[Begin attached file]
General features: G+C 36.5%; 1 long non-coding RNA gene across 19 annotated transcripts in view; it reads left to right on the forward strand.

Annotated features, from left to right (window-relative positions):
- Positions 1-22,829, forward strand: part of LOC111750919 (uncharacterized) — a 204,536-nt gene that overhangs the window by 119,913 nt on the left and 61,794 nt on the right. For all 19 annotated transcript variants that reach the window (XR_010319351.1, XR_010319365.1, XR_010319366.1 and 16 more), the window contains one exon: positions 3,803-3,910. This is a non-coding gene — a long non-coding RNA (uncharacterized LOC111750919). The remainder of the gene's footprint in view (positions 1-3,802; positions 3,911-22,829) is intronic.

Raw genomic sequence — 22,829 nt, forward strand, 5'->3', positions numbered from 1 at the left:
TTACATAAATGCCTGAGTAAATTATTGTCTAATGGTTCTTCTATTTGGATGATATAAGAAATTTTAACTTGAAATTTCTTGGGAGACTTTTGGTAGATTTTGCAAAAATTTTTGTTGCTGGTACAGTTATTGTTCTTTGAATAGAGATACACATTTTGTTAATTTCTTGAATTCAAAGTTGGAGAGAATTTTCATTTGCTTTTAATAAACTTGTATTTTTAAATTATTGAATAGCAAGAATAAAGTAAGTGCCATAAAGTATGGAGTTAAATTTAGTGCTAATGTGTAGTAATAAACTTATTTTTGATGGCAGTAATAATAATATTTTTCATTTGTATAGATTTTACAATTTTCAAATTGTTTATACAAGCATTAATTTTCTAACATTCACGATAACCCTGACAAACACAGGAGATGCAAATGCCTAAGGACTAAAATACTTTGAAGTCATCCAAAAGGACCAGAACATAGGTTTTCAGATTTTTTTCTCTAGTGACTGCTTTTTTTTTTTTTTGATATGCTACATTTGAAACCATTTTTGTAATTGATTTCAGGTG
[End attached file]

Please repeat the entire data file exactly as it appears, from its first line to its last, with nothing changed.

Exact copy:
General features: G+C 36.5%; 1 long non-coding RNA gene across 19 annotated transcripts in view; it reads left to right on the forward strand.

Annotated features, from left to right (window-relative positions):
- Positions 1-22,829, forward strand: part of LOC111750919 (uncharacterized) — a 204,536-nt gene that overhangs the window by 119,913 nt on the left and 61,794 nt on the right. For all 19 annotated transcript variants that reach the window (XR_010319351.1, XR_010319365.1, XR_010319366.1 and 16 more), the window contains one exon: positions 3,803-3,910. This is a non-coding gene — a long non-coding RNA (uncharacterized LOC111750919). The remainder of the gene's footprint in view (positions 1-3,802; positions 3,911-22,829) is intronic.

Raw genomic sequence — 22,829 nt, forward strand, 5'->3', positions numbered from 1 at the left:
TTACATAAATGCCTGAGTAAATTATTGTCTAATGGTTCTTCTATTTGGATGATATAAGAAATTTTAACTTGAAATTTCTTGGGAGACTTTTGGTAGATTTTGCAAAAATTTTTGTTGCTGGTACAGTTATTGTTCTTTGAATAGAGATACACATTTTGTTAATTTCTTGAATTCAAAGTTGGAGAGAATTTTCATTTGCTTTTAATAAACTTGTATTTTTAAATTATTGAATAGCAAGAATAAAGTAAGTGCCATAAAGTATGGAGTTAAATTTAGTGCTAATGTGTAGTAATAAACTTATTTTTGATGGCAGTAATAATAATATTTTTCATTTGTATAGATTTTACAATTTTCAAATTGTTTATACAAGCATTAATTTTCTAACATTCACGATAACCCTGACAAACACAGGAGATGCAAATGCCTAAGGACTAAAATACTTTGAAGTCATCCAAAAGGACCAGAACATAGGTTTTCAGATTTTTTTCTCTAGTGACTGCTTTTTTTTTTTTTTGATATGCTACATTTGAAACCATTTTTGTAATTGATTTCAGGTG